• Kinetic art is manifest in a rich variety of ways from floating mobiles to thumping mechanics, each sharing a common focus, an aesthetic of movement. For architecture the current motivation for kinetic facades tends to be utilitarian, but the instinct that drives this enquiry is the potential for poetic composition.
    • Jules Moloney (2011), Designing Kinetics for Architectural Facades: State Change. Chapter 4. p. 89
  • While aesthetics generated by movement can be traced back to ancient wind chimes, the beginning of kinetic art is associated with avant-garde experimentation of the early twentieth century. The generally acknowledged starting point is Naum Gabo’s 1920 publication of the realist manifesto and his exhibition of Virtual Kinetic Volume in the same year. Kinetic art explicitly introduced the temporal dimension into art, and movement was incorporated into works hung and framed as conventional paintings, freestanding sculpture both in and outside the gallery, machine works, and installations at a range of scales. With Alexander Calder’s exhibition of mobiles in Paris and New York in 1932, the genre received heightened exposure. He dominated the pre-war period with a series of developments on the mobile theme, while the most prolific period for kinetic art was during the 1950s and 1960s. In addition to the continuing popularity of Calder, prominent artists include Schoeffer, Takis, Len Lye and George Rickey.
    • Jules Moloney (2011), Designing Kinetics for Architectural Facades: State Change. Chapter 4. p. 106
  • One of the main reasons for my interest early on in the art and technology relationship was that during my studies of movement and light in art I was struck by the technical components in this art. Contrary to most, if not all, specialists in the field who put the stress on purely plastic issues and in the first place on the constructivist tradition, I was convinced that the technical and technological elements played a decisive part in this art. One almost paradoxical experience was my encounter with the kinetic artist and author of the book Constructivism, George Rickey, and my discovery of the most subtle technical movements in his mobile sculptures. But what seemed to me still more decisive for my option towards the art and technology problematic was the encounter in the early 1950s with artists like Nicholas Schöffer and Frank Malina whose works were based on some first hand or second hand scientific knowledge and who effectively or symbolically employed contemporary technological elements that gave their works a prospective cultural meaning. The same sentiment prevailed in me when I encountered similar artistic endeavors from the 1950s onwards in the works of Piotr Kowalski, Roy Ascott and many others which confirmed me in the aesthetic option I had taken, particularly when I discovered that this option was not antinomic (contradictory) to another aspect of the creative works of the time, i.e. spectator participation.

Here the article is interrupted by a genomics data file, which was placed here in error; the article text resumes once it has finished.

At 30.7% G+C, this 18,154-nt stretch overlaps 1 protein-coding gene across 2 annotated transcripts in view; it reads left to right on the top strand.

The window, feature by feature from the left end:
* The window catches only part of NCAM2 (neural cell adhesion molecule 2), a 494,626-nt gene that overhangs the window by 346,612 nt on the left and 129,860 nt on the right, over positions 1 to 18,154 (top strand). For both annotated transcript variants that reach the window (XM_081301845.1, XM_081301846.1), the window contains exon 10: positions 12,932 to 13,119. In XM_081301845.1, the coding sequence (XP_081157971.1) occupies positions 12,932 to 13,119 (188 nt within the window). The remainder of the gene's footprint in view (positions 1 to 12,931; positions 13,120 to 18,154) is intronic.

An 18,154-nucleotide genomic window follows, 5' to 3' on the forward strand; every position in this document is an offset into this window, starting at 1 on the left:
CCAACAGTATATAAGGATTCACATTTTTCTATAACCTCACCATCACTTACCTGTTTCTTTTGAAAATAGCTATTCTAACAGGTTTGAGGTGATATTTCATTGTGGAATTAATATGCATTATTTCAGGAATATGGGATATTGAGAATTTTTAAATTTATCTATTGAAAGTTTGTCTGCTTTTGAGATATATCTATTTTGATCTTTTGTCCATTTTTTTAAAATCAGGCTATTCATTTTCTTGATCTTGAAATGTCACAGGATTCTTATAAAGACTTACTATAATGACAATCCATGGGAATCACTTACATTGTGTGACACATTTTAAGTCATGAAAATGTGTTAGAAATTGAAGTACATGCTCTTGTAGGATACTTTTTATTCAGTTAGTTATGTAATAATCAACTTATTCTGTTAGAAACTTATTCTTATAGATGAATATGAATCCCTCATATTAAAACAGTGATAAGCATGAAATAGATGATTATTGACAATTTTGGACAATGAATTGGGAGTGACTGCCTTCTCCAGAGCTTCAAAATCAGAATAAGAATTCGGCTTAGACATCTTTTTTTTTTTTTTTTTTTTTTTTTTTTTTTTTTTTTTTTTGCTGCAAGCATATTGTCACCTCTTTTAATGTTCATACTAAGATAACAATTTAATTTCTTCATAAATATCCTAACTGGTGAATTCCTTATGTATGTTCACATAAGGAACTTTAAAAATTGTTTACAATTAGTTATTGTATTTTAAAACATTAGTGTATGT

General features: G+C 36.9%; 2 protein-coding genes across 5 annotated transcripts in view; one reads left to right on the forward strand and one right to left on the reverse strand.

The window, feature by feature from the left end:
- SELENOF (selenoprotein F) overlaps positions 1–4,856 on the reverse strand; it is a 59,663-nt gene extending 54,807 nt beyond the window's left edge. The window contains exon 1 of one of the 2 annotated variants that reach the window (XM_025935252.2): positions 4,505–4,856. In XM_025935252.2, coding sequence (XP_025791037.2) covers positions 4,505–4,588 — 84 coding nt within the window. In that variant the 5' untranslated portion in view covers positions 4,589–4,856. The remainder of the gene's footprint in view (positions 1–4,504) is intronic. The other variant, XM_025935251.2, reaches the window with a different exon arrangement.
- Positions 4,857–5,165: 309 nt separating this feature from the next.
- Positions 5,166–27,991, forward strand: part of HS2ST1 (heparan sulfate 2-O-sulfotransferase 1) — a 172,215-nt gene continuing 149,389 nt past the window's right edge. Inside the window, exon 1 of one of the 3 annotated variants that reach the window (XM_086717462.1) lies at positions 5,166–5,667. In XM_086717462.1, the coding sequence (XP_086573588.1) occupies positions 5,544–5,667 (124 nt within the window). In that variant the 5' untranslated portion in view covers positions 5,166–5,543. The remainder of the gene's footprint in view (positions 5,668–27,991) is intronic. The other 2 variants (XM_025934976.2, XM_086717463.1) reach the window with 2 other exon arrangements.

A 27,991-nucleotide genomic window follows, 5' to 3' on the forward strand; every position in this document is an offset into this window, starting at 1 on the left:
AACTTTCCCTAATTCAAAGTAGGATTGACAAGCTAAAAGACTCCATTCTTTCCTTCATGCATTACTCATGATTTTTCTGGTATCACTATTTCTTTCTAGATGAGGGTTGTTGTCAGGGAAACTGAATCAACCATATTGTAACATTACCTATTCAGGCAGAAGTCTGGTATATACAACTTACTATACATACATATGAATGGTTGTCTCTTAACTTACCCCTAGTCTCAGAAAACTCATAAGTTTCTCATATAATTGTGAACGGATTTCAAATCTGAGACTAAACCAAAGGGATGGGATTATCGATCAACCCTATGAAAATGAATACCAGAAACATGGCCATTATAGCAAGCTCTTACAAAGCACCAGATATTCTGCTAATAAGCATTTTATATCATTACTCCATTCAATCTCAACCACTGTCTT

S - Z edit

  • The old art depicted space as uniform and enclosed. The new art perceives space as organic and open. The old art was an object. The new art is a system. The configuration of the movement is more important than the shape of the object. The message of a kinetic and luminic work is the light and movement it produces. It has no other message. It has no meaning besides movement.
    • Jean Tinguely (1956) in letter to Peter Selz; quoted in: Osbel Suárez et al. (2007) Lo[s] cinético[s]. p. 256.

See also edit

External links edit